Most users who do click to continue to the phishing website do not submit their personal information. Some submit fake information. However, compared with desktop users, mobile users are three times more likely to submit private information once they access a phishing website. Why do mobile users trust phishing websites more? One explanation could be that it's harder to spot a phishing website on a mobile device than on a computer. It's very difficult to tell whether an email is fraudulent since the "From" field doesn't include the sender's address, but rather the name of the sender (such as Bank of America). Some users could interpret that the device "trusts" the sender more because it is just shows the name and not the full address. Although email addresses can be spoofed, if the entire address is visible and appears "phishy", savvy users will not click through the link in the message.
Here's one version of a spear phishing attack: The perpetrator finds a web page for their target organization that supplies contact information for the company. Using available details of the individuals to make the message seem authentic, the perpetrator drafts an e-mail to an employee on the contact page that appears to come from an individual who might reasonably request confidential information, such as a network administrator or someone in the technical support department. The email asks the employee to log into a bogus page that requests the employee's user name and password or to click on a link that will download spyware or other malicious software. If a single employee falls for the spear phisher's email and clicks, the attacker can masquerade as that individual and use social engineering techniques to gain further access to sensitive data including financial data.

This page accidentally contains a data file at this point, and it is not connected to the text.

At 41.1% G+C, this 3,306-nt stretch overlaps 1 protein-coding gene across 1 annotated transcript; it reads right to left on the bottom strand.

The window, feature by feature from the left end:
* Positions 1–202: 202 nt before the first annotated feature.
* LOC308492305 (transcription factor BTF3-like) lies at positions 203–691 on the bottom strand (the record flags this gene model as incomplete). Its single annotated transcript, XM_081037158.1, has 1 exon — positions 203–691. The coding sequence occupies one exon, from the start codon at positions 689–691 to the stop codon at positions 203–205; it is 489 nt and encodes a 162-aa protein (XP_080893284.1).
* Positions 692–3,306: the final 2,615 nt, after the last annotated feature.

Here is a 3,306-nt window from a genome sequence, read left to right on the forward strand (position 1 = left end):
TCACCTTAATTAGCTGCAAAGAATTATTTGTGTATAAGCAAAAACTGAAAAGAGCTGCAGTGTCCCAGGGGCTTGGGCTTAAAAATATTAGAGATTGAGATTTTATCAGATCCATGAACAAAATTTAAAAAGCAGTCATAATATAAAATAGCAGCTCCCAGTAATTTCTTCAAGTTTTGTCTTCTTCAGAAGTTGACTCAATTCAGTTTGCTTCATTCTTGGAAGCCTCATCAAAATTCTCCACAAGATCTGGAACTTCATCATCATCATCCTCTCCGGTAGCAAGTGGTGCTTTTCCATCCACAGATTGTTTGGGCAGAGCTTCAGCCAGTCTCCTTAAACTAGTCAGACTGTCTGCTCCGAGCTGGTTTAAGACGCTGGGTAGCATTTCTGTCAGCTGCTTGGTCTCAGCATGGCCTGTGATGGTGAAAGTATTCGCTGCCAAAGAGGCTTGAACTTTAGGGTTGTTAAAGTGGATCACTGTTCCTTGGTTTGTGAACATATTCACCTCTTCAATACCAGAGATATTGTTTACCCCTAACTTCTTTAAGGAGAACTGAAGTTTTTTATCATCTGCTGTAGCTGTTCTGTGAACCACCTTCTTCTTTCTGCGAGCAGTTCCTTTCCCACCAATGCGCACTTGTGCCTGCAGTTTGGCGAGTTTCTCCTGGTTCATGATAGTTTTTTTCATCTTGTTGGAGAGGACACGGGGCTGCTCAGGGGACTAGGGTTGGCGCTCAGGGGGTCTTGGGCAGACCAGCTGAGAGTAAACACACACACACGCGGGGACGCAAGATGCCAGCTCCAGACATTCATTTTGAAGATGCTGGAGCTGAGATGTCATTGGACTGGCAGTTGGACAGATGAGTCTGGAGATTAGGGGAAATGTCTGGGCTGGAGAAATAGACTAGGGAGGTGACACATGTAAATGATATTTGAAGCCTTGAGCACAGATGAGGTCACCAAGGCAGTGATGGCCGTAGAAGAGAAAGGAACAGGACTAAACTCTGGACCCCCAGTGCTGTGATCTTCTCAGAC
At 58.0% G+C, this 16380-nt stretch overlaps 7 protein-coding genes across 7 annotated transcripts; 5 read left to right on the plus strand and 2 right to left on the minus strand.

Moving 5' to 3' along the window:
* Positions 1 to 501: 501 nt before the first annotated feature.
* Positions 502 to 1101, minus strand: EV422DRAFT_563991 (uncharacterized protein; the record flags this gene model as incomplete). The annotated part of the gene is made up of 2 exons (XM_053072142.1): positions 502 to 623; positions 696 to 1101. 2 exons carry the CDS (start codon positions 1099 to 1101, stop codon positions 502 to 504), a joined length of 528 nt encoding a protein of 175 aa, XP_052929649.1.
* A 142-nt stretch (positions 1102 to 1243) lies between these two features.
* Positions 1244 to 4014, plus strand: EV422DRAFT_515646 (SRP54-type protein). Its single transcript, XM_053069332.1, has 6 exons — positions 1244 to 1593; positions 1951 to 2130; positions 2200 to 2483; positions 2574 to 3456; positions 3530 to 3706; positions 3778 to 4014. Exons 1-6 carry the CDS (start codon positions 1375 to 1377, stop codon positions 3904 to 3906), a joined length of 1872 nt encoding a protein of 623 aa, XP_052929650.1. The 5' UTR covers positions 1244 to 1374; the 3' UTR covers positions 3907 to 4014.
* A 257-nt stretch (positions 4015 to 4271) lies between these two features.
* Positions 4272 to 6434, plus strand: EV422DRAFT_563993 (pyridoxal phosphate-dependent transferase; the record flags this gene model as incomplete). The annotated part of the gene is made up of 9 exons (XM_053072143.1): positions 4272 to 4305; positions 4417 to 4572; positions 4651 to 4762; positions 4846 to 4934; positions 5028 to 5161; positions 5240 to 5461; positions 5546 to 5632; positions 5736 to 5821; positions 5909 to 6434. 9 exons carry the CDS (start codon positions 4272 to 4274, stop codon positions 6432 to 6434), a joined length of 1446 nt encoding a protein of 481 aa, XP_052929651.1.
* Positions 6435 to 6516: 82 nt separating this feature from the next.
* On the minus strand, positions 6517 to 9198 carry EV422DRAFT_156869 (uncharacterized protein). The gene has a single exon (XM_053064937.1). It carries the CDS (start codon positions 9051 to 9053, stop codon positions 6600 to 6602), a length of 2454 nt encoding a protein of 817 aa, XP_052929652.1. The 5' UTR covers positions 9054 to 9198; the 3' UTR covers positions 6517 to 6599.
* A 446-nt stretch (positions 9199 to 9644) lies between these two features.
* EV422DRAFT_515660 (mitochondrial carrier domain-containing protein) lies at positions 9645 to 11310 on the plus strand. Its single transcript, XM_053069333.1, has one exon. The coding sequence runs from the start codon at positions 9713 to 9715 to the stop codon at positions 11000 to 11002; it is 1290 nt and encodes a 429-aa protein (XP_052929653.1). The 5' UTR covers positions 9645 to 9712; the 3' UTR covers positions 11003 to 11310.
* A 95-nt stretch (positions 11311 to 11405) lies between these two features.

A botnet is a collection of compromised computers connected to the Internet (these are also known as 'bots'). When a computer becomes compromised, it becomes a part of a botnet. Botnets are usually controlled by network protocols such as IRC (used for chat) and HTTP (used for website traffic). Botnets are used for both recognition of the author of the code, and for financial gain. The larger the botnet, the more 'kudos' the author ('bot herder') orchestrating the botnet could claim in underground online communities.
Computers are recruited into a botnet by running malicious software. This may be achieved by exploiting web browser vulnerabilities, by tricking the user into running a program, or sending them an email with malware contained in an attachment. As with any malware, there is no general rule; the software controls the computer and can do anything. It will typically install modules which allow the computer to be controlled by the botnet's owner. The Trojan may delete itself, or may remain present to update and maintain the modules.